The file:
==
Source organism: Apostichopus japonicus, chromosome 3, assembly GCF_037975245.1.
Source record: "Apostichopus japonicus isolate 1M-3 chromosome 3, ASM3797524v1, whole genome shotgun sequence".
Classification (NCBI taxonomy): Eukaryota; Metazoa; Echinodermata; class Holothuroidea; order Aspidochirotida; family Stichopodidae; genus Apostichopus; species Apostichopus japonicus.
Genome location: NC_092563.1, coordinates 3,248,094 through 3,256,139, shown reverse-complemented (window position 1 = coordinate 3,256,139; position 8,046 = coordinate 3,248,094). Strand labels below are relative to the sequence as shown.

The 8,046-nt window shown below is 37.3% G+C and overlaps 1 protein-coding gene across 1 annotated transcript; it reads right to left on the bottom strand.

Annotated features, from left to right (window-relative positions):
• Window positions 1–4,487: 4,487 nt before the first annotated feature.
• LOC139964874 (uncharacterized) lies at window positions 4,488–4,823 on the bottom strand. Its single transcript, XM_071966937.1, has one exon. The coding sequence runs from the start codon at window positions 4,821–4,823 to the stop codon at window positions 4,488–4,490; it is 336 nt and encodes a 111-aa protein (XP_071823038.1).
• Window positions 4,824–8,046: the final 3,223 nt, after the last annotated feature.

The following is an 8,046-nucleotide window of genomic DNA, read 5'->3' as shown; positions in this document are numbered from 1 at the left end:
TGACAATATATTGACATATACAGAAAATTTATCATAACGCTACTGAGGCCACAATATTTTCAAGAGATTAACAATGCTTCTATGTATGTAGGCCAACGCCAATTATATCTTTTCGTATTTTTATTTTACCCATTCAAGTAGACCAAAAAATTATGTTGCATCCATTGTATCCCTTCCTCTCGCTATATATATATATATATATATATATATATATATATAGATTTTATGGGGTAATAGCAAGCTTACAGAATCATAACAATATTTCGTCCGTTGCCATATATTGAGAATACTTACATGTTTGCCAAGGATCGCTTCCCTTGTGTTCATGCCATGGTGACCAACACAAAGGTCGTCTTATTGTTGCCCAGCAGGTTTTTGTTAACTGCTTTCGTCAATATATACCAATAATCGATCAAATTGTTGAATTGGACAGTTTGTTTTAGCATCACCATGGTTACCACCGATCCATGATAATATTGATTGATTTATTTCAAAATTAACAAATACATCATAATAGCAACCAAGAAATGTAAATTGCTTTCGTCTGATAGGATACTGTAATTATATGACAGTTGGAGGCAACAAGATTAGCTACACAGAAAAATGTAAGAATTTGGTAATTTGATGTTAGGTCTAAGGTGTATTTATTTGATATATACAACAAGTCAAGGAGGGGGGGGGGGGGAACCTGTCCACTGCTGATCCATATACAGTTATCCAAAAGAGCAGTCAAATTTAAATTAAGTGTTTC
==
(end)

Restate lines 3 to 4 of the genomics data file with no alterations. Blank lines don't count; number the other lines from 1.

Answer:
Classification (NCBI taxonomy): Eukaryota; Metazoa; Echinodermata; class Holothuroidea; order Aspidochirotida; family Stichopodidae; genus Apostichopus; species Apostichopus japonicus.
Genome location: NC_092563.1, coordinates 3,248,094 through 3,256,139, shown reverse-complemented (window position 1 = coordinate 3,256,139; position 8,046 = coordinate 3,248,094). Strand labels below are relative to the sequence as shown.